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    Luke Hollis
    @lukehollis
    The simplest possible solution (maybe not optimal?) that I could imagine if we wanted to keep sorting on the keys would just be to do something like this:
    {  
          "1":{
                        "speaker" : "Actor 1",
                         "text" : "This is the first line"
           },
          "2":{
                        "speaker" : "Actor 2", 
                         "text" : "This is the second line"
          },
          "3":{
                        "speaker" : "Actor 2", 
                         "text" : "This is the third line"
          },
    }
    Luke Hollis
    @lukehollis
    But, we can ingest data from either data format--whatever makes the most sense for the document conversion.
    When we move things to Text objects in the database, I think we'll just have to add a speaker property that we can use across genres when appropriate
    I was thinking about this back in the day with the speakers in the Eclogues
    Sameer Chaudhari
    @sameeriitkgp
    I agree with Luke.
    Sameer Chaudhari
    @sameeriitkgp
    @kylepjohnson -- If you agree, we can create an issue for this actor-line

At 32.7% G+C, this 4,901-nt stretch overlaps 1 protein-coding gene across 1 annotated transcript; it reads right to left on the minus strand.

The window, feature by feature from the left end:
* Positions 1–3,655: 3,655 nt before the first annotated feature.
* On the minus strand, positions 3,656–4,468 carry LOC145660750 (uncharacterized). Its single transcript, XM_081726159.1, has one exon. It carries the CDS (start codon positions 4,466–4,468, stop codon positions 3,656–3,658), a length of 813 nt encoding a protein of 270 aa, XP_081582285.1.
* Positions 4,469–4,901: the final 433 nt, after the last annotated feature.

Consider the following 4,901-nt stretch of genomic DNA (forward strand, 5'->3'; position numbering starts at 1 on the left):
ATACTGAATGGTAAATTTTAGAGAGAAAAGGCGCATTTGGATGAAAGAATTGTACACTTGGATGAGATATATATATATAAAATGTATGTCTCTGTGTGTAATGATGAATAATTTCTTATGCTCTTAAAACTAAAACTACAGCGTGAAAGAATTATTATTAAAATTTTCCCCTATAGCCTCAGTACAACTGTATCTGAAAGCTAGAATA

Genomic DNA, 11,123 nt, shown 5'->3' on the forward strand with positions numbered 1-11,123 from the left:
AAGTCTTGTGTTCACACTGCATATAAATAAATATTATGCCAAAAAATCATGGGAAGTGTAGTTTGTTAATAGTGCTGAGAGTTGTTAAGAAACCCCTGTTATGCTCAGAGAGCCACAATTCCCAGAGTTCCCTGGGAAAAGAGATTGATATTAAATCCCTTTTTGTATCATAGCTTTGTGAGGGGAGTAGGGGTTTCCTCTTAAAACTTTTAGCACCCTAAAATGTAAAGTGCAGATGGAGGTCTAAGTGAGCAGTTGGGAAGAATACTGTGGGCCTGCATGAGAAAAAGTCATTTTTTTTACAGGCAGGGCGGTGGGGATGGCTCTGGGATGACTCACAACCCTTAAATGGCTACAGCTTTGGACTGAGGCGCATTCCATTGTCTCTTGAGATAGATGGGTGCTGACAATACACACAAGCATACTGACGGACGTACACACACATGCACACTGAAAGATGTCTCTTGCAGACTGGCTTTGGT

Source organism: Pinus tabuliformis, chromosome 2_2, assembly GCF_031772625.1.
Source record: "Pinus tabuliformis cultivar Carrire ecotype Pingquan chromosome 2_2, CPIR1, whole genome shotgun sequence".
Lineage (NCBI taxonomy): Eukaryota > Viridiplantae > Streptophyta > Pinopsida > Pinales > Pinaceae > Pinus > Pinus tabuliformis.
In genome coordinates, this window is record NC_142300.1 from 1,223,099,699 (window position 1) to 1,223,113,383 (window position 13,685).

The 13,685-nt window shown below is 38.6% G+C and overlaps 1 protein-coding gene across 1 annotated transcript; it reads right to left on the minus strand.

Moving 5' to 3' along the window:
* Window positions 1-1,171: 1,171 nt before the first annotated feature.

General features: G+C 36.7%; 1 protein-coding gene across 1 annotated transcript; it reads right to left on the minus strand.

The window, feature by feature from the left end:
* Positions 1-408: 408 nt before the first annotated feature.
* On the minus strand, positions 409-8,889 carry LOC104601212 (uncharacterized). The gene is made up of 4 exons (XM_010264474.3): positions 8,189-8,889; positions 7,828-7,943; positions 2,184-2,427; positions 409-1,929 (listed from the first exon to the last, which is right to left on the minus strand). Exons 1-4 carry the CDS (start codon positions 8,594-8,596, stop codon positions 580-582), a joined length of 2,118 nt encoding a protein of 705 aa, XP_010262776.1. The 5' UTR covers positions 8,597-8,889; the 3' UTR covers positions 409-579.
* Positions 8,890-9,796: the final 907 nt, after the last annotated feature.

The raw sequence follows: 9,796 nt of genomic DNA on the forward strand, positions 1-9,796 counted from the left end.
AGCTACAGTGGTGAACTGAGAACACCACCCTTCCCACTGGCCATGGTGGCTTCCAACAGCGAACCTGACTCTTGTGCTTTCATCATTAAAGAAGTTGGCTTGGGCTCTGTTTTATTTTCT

I think I can take care of the document conversion and the database part.
    What do you think @lukehollis ?
    Kyle P. Johnson
    @kylepjohnson
    @SameerIITKGP and @lukehollis I agree, too. I like you solution better much than mine
    @SameerIITKGP I think you can go for it. I thank you both for being so helpful. I knew this would be a problem and had avoided it
    Luke Hollis
    @lukehollis
    sounds good! I think we should just add the speaker parameter to the Text objects collection schema and add the check for ingesting "actor-line" documents in the text sync
    Kyle P. Johnson
    @kylepjohnson
    Wonderful! Seeing drama in the frontend will be powerful
    Luke Hollis
    @lukehollis
    totally! that'll be good
    Was wondering about involving the cltk core more in the API
    So when you GET api.cltk.org:5000/core/stemmer?input="quid faciat laetas segetes quo sidere...etc."
    it will run something like this:
    def stem_input(input):
       s = Stemmer()
       return s.stem(input)
    and you will get back "Quid fac laet seget quo sid ... etc."
    Seems like pretty low-hanging fruit if we could keep it simple.
    Idk about the path /core/stemmer... maybe we could just make that match the directory structure of the cltk core package
    Luke Hollis
    @lukehollis
    This is in my head as I look more at getting scansion and text reuse on the frontend
    Kyle P. Johnson
    @kylepjohnson
    @lukehollis In and of itself, this isn't wrong.
    If you are OK testing out some ideas now in the API and don't mind if it gets redone, definitely go for implementing the routing you're thinking of.
    I think I'll need to sit down with pen and paper to come to a good API proposal that will be flexible enough for all processing and all texts